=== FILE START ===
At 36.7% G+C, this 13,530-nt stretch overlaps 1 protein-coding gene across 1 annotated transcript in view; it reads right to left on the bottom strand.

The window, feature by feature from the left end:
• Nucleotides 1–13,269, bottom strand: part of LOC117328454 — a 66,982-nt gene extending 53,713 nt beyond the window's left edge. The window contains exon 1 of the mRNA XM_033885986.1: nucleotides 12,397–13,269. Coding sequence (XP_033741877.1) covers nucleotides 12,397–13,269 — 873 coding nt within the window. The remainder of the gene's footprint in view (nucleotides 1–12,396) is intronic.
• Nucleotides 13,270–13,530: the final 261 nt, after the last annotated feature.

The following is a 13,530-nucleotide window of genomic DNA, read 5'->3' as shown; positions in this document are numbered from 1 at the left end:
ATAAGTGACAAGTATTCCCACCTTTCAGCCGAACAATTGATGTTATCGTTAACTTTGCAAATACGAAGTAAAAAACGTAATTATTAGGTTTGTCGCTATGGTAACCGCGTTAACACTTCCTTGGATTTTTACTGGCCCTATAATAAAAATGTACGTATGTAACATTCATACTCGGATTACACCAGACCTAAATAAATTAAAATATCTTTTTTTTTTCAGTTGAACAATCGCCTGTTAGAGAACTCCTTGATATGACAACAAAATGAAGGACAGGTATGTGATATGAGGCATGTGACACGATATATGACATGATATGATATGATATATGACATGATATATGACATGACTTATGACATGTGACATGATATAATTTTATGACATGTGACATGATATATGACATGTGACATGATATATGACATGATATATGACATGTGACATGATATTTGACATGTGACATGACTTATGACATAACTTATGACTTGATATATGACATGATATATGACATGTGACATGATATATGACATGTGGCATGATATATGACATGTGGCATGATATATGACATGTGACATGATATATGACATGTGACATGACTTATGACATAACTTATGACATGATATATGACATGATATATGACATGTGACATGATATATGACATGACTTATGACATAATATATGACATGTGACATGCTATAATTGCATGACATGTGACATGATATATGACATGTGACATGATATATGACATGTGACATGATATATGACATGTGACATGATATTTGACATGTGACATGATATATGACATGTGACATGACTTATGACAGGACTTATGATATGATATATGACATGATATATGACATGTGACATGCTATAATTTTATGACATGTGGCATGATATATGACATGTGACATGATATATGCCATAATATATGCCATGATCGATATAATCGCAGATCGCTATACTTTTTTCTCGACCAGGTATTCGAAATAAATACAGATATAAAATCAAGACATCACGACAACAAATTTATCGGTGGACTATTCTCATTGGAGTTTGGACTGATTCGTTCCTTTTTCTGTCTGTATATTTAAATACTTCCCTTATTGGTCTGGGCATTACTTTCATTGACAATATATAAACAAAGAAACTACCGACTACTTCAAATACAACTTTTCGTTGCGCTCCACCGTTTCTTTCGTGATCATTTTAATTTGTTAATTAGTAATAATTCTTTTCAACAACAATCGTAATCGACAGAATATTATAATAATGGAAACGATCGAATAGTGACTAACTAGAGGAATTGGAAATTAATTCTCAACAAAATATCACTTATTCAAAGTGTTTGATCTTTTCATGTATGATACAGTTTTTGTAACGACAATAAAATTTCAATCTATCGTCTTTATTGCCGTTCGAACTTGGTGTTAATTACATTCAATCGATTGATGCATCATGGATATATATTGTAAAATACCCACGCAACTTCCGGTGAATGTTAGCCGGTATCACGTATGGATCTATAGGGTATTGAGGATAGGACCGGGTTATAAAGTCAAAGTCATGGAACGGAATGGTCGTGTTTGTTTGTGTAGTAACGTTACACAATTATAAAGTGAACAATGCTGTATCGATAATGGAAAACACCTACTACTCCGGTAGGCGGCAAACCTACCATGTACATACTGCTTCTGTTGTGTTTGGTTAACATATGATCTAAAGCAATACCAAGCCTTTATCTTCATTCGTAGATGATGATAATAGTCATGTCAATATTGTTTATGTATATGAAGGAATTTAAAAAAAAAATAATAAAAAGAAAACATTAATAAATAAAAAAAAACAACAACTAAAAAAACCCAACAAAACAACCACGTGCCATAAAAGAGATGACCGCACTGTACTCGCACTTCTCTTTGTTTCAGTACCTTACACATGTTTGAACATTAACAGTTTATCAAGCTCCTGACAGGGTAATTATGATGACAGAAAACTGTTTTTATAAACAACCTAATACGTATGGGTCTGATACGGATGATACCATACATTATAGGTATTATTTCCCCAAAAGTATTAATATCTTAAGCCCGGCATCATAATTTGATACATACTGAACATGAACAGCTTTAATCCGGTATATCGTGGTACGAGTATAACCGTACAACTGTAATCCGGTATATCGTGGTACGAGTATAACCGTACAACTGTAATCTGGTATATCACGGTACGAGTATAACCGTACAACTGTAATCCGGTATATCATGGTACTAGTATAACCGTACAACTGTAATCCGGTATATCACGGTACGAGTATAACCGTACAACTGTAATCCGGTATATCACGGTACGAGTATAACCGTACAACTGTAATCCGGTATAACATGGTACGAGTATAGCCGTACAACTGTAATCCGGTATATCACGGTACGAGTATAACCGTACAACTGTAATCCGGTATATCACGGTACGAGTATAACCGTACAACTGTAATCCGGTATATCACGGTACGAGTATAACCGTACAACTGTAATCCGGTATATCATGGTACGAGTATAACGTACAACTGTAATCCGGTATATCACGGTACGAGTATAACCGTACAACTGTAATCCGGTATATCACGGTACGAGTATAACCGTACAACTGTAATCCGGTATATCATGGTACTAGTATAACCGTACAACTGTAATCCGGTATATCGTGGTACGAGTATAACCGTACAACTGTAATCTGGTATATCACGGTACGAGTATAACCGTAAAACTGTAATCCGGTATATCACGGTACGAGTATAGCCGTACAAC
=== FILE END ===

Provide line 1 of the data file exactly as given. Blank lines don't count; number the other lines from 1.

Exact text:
At 36.7% G+C, this 13,530-nt stretch overlaps 1 protein-coding gene across 1 annotated transcript in view; it reads right to left on the bottom strand.